The North Star Dragway, located on 49-acres in Denton, Texas and a one of the sports’ premiere 1/8-mile heads-up drag racing facilities, is for sale. And the asking price: a cool $5.9 million.
Track owner Gene Nicodemus, a hardcore drag racer in his own right, purchased the facility in 2012. Opened in 1997, Gene is its fifth owner, its longest-tenured, and its most successful. And, as he shares, it is profitable. So why the for sale sign?
“I bought the track as an investment, and I’m a drag racer myself. My company, Nicodemus Construction, remodeled the track in 2003,” Gene says. “I had the opportunity to buy it, and I wanted to keep it a racetrack, because a lot of people depend on that racetrack. When I got it it was a bracket racing track and it wasn’t producing the funds to keep it open. So I changed directions — I wanted to bring heads-up racing back to Texas, and I think we succeeded at it. There’s more heads-up stuff here than there has been in many years.
“What people don’t understand about running a racetrack is the love you have to have for it,” he continues. “Because it’s not just open the gates, come in, and leave. It’s a 40- to 50-hour week, during the week deal if you want your facility looking nice. And then you have your weekends…I’ve sacrificed my weekends now for seven years, ands that’s a pretty big deal. The people that really suffer from that are my wife and my kids.”
When I bought it, I knew I couldn’t feel good about myself having someone else run it. If I’m going to run it and bring back the kind of racing I’m used to, I need to focus 100-percent on this place.
“When you’re an owner-operator, it makes a big difference to the racers. I make it more of a family-oriented deal, and I’ve brought in shows that people want to see. What kills it are local tracks that have no desire to share the bookings — we have tracks that want to book on top of us and just don’t care. I’ve had an event at my track for 19 years on the fourth of July and another track has decided to book the same weekend. There’s not even enough common courtesy or loyalty. In order for tracks to survive, we have to have events, and we need the support of people,” he says.
“I’ve sacrificed my multi-million dollar property to keep it a racetrack for the racers, and when they make the choice to go elsewhere, they’re making the decision for you,” Gene says. “I have to ask myself if it’s really worth it — I could sell it and make millions of dollars and go on my way and do some fishing, but I’m trying to keep it a racetrack for the racers.”
North Star’s property features 4,000-feet of rail access and is adjacent to I-35, making it a prime piece of real estate for commercial use. Gene notes that prior to purchasing the facility, a business had expressed interest in it for commercial use, and indicates there have been such suitors inquire about the property in recent weeks.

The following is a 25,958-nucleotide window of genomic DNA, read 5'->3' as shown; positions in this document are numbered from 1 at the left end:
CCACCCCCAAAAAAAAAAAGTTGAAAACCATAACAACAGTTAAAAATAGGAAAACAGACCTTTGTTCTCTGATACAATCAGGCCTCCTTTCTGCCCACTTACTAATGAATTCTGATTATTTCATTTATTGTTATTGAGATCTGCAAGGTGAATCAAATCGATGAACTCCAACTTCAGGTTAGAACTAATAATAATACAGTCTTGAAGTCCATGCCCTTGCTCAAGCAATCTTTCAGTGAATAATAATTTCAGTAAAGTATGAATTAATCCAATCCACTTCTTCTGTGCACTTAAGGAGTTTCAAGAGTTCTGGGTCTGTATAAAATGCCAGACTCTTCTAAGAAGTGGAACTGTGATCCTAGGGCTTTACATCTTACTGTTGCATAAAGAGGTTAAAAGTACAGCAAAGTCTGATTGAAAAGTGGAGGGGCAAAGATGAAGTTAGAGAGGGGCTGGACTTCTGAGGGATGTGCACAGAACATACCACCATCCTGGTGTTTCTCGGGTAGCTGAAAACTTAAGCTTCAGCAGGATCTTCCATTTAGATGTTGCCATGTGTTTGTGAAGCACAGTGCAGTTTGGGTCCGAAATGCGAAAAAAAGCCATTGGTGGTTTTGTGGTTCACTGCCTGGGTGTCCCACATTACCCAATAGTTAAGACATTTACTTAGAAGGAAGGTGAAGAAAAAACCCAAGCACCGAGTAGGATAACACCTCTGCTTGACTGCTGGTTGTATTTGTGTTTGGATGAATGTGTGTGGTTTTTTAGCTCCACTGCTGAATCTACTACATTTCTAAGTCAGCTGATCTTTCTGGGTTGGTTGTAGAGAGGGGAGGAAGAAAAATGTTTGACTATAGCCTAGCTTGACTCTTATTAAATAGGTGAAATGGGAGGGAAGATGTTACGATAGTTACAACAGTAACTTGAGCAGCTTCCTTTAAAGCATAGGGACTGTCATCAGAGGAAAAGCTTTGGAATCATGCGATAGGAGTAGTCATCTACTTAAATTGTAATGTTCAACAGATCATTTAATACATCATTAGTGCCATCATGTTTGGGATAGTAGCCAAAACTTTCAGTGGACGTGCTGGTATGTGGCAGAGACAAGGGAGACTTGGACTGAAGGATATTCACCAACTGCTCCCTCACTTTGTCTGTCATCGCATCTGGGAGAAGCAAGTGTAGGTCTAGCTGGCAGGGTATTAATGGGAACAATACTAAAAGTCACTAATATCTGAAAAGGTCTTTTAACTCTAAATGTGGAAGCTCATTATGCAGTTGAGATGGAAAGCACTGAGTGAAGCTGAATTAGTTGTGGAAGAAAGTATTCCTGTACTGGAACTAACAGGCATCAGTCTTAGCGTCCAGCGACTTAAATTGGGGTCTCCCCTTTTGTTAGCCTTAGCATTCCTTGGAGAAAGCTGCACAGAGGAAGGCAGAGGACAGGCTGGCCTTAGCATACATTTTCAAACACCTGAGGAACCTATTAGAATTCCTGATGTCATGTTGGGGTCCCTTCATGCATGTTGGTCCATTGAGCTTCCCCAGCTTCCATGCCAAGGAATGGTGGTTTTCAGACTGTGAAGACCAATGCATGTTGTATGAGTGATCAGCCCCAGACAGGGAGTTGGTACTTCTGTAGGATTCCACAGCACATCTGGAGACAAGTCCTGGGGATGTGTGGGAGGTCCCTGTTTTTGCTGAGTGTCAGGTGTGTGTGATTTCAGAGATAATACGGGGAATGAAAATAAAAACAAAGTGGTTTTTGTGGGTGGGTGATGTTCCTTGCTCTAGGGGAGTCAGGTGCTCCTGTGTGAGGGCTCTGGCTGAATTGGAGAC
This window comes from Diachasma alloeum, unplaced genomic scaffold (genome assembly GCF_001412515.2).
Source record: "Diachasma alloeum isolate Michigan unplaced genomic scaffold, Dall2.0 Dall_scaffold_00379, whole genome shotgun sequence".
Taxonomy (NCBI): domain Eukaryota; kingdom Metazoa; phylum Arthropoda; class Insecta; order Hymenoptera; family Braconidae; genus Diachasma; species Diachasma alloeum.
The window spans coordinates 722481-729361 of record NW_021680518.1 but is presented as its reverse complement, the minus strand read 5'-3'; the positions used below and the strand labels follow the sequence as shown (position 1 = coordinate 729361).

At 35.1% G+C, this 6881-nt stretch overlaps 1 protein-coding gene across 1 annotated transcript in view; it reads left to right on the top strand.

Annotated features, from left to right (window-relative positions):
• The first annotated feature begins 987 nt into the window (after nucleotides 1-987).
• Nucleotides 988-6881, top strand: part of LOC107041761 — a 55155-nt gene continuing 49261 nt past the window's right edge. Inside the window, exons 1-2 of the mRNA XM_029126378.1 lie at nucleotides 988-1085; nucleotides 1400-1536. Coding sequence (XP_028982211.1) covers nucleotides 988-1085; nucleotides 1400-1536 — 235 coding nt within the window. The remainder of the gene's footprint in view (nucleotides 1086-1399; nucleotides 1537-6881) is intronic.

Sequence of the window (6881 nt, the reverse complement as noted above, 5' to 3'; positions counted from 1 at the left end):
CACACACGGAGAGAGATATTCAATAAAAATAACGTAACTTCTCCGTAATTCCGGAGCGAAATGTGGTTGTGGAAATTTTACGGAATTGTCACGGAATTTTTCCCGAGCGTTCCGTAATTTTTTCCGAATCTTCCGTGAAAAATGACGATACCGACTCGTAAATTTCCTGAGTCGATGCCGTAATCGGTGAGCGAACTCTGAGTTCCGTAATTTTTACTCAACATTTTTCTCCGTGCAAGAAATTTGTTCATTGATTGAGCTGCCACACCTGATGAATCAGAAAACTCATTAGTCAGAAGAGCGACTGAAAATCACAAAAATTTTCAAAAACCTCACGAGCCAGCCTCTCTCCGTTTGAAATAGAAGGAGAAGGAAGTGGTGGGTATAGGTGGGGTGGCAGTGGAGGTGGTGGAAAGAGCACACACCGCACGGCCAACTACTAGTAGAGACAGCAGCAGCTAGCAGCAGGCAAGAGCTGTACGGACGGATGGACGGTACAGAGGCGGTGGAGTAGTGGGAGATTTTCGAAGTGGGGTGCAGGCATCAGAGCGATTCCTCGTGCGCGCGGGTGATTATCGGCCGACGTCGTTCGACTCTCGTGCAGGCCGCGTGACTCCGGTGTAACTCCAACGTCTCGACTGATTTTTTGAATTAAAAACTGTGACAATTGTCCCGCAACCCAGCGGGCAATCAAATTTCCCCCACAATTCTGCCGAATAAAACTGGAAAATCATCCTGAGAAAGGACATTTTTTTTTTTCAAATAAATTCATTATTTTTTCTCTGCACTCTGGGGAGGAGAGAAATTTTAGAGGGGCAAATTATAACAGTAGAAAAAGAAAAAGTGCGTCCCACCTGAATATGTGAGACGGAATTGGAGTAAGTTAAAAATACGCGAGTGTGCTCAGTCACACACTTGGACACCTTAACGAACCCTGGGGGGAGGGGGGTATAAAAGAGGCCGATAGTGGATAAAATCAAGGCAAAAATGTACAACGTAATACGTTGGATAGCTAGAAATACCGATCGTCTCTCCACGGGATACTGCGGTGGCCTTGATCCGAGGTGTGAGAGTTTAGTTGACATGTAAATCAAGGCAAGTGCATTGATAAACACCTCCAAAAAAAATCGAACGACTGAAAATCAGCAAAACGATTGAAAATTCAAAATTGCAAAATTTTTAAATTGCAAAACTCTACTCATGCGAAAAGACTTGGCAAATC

“When I bought it, I knew I couldn’t feel good about myself having someone else run it. If I’m going to run it and bring back the kind of racing I’m used to, I need to focus 100-percent on this place, and my family was behind me. I gave my company to a guy that worked for me, because I had to be all-in. Racetracks that struggle, it’s not that they don’t want to succeed, but the effort and time that you have to put in it is huge. I could run eight companies and have less stress than running a racetrack,” he says.
Despite the hardships, Nicodemus doesn’t consider himself a motivated seller at this point in time, noting, “do I want to sell it? No. But will I sell it? Yes. Most likely someone that wants to buy the facility at that price is not interested in using it for a racetrack, and that’s a shame. But when car counts dwindle, it happens. It’s not a money thing, I just see the writing on the wall. I don’t want to continue working 80 to 90 hours a week, but I will if I have to. But I can put 70 to 80 hours of work into a company and make a lot more money.”
North Star hosts a number of Pro Modified and Fuel Altered events, and has been a prominent player in the drag radial racing arena, as well, serving as the site of world record runs by Kyle Huettel and Steve Jackson in 2015 and 2016.
“I was able to take this track and turn it into something that’s successful and makes money. I’m the longest-running owner, and that should say something,” he says.
Nicodemus says if a commercial buyer agreed to the selling price it’s “something I’d have to pray about. I bought it for an investment, and that investment has doubled in the last three years, so I could probably ask more for it.” He adds, “if I do sell this track, I’d go out and help other racetracks that are struggling to make it and show them how. Struggling tracks can make it if they want to, but it takes the racers, also. When there are a couple tracks you can go to, share the love. Because you’ll be upset when that track goes away.”
Nicodemus intends to operate business as usual going into the 2020 season, with a host of events already booked and a full schedule in the works.